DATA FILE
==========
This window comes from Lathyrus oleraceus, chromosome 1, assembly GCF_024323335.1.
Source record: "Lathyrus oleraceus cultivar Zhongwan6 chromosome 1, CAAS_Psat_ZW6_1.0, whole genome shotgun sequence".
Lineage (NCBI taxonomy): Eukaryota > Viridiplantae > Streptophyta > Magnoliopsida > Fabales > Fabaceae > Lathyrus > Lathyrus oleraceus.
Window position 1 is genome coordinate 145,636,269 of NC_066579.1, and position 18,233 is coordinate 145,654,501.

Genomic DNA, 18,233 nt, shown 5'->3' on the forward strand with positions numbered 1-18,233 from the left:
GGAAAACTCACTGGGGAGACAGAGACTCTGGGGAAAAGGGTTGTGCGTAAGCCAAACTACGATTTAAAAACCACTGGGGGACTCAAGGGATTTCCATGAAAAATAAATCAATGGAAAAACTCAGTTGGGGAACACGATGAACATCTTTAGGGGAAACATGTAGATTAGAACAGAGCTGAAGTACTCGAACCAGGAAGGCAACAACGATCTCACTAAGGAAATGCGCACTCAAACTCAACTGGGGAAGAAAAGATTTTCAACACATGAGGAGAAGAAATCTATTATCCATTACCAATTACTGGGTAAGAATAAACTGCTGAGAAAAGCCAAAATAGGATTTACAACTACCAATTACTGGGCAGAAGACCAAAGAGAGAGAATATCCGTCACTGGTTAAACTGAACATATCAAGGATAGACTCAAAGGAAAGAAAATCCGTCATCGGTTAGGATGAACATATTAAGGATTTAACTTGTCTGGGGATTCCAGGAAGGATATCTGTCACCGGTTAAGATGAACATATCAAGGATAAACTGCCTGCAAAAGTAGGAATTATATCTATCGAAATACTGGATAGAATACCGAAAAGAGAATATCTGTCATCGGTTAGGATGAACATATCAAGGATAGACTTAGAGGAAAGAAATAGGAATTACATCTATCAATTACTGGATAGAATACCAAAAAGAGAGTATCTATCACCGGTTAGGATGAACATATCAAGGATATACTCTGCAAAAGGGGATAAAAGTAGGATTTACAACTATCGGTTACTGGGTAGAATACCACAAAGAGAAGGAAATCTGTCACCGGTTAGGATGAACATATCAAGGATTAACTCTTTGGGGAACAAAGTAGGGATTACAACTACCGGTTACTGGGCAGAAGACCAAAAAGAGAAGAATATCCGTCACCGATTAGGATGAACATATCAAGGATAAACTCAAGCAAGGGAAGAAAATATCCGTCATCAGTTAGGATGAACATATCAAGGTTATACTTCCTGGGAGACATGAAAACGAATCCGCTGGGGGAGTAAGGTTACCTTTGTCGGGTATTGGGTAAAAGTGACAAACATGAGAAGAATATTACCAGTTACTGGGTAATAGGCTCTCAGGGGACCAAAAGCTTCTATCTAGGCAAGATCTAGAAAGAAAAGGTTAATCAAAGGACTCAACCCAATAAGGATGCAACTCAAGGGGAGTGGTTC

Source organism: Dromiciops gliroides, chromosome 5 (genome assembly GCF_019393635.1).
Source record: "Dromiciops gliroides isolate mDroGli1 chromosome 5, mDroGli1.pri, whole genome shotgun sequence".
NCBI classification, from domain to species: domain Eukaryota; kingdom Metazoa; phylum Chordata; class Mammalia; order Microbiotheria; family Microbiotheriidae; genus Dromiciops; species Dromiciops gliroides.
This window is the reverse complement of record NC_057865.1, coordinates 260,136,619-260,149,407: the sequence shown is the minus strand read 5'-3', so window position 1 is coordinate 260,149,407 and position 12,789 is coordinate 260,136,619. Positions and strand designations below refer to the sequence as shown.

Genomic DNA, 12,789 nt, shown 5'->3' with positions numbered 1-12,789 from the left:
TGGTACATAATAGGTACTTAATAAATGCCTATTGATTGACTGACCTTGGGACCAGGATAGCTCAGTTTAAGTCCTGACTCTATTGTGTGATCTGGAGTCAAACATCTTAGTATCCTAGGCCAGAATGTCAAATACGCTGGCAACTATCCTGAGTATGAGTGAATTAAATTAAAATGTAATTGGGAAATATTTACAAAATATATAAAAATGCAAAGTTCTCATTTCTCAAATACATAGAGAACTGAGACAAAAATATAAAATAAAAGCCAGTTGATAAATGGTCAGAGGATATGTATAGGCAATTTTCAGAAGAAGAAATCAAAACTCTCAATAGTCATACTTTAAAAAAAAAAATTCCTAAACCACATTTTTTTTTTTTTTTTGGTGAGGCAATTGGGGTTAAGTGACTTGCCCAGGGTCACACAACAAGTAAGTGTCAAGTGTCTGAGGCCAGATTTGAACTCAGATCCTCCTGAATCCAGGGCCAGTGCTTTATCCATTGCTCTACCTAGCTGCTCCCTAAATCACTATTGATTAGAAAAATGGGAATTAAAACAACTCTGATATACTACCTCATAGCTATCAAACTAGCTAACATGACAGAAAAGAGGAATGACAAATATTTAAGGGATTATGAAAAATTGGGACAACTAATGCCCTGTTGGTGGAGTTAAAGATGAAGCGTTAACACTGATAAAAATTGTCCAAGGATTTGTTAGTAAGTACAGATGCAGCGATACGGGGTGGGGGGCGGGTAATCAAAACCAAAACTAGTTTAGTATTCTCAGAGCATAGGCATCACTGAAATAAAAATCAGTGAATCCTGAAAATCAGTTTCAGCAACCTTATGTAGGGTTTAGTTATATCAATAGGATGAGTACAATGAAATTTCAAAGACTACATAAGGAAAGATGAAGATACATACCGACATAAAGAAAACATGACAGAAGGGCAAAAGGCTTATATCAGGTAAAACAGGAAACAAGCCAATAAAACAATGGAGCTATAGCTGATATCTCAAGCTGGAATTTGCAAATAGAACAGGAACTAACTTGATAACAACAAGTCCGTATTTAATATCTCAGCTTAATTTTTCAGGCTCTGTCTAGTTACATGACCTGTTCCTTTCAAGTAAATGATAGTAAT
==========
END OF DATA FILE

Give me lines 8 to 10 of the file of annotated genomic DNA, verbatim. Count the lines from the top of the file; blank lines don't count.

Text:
Source record: "Dromiciops gliroides isolate mDroGli1 chromosome 5, mDroGli1.pri, whole genome shotgun sequence".
NCBI classification, from domain to species: domain Eukaryota; kingdom Metazoa; phylum Chordata; class Mammalia; order Microbiotheria; family Microbiotheriidae; genus Dromiciops; species Dromiciops gliroides.
This window is the reverse complement of record NC_057865.1, coordinates 260,136,619-260,149,407: the sequence shown is the minus strand read 5'-3', so window position 1 is coordinate 260,149,407 and position 12,789 is coordinate 260,136,619. Positions and strand designations below refer to the sequence as shown.